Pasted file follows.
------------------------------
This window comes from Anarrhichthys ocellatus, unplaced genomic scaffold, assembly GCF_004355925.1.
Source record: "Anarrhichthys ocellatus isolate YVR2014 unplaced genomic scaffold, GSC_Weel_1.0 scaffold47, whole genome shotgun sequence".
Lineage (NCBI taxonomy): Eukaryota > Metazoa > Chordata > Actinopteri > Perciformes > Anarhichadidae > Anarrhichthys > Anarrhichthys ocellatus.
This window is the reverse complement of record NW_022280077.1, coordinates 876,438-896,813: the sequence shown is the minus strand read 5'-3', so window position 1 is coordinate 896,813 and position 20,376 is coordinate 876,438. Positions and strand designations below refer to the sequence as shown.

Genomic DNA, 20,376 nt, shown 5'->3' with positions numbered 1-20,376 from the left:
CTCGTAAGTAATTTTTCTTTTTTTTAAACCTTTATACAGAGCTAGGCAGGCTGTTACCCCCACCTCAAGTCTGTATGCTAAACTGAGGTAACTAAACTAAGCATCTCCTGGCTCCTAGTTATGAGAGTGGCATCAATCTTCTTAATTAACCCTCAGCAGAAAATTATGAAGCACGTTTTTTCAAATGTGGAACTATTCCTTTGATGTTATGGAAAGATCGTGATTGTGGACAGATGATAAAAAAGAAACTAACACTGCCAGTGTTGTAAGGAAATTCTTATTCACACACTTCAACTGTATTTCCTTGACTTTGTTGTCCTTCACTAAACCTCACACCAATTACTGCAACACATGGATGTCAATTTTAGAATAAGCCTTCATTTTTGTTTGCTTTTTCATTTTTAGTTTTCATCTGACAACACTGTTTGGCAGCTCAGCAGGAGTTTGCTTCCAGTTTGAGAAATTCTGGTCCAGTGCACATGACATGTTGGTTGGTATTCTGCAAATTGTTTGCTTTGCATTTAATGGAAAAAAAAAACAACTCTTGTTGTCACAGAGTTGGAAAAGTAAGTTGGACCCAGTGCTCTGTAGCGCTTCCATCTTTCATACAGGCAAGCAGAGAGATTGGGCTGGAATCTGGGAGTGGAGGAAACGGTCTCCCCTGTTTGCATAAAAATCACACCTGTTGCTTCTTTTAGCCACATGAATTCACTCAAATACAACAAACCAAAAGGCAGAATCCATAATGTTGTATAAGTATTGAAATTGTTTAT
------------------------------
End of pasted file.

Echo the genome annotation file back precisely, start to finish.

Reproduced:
This window comes from Anarrhichthys ocellatus, unplaced genomic scaffold, assembly GCF_004355925.1.
Source record: "Anarrhichthys ocellatus isolate YVR2014 unplaced genomic scaffold, GSC_Weel_1.0 scaffold47, whole genome shotgun sequence".
Lineage (NCBI taxonomy): Eukaryota > Metazoa > Chordata > Actinopteri > Perciformes > Anarhichadidae > Anarrhichthys > Anarrhichthys ocellatus.
This window is the reverse complement of record NW_022280077.1, coordinates 876,438-896,813: the sequence shown is the minus strand read 5'-3', so window position 1 is coordinate 896,813 and position 20,376 is coordinate 876,438. Positions and strand designations below refer to the sequence as shown.

Genomic DNA, 20,376 nt, shown 5'->3' with positions numbered 1-20,376 from the left:
CTCGTAAGTAATTTTTCTTTTTTTTAAACCTTTATACAGAGCTAGGCAGGCTGTTACCCCCACCTCAAGTCTGTATGCTAAACTGAGGTAACTAAACTAAGCATCTCCTGGCTCCTAGTTATGAGAGTGGCATCAATCTTCTTAATTAACCCTCAGCAGAAAATTATGAAGCACGTTTTTTCAAATGTGGAACTATTCCTTTGATGTTATGGAAAGATCGTGATTGTGGACAGATGATAAAAAAGAAACTAACACTGCCAGTGTTGTAAGGAAATTCTTATTCACACACTTCAACTGTATTTCCTTGACTTTGTTGTCCTTCACTAAACCTCACACCAATTACTGCAACACATGGATGTCAATTTTAGAATAAGCCTTCATTTTTGTTTGCTTTTTCATTTTTAGTTTTCATCTGACAACACTGTTTGGCAGCTCAGCAGGAGTTTGCTTCCAGTTTGAGAAATTCTGGTCCAGTGCACATGACATGTTGGTTGGTATTCTGCAAATTGTTTGCTTTGCATTTAATGGAAAAAAAAAACAACTCTTGTTGTCACAGAGTTGGAAAAGTAAGTTGGACCCAGTGCTCTGTAGCGCTTCCATCTTTCATACAGGCAAGCAGAGAGATTGGGCTGGAATCTGGGAGTGGAGGAAACGGTCTCCCCTGTTTGCATAAAAATCACACCTGTTGCTTCTTTTAGCCACATGAATTCACTCAAATACAACAAACCAAAAGGCAGAATCCATAATGTTGTATAAGTATTGAAATTGTTTAT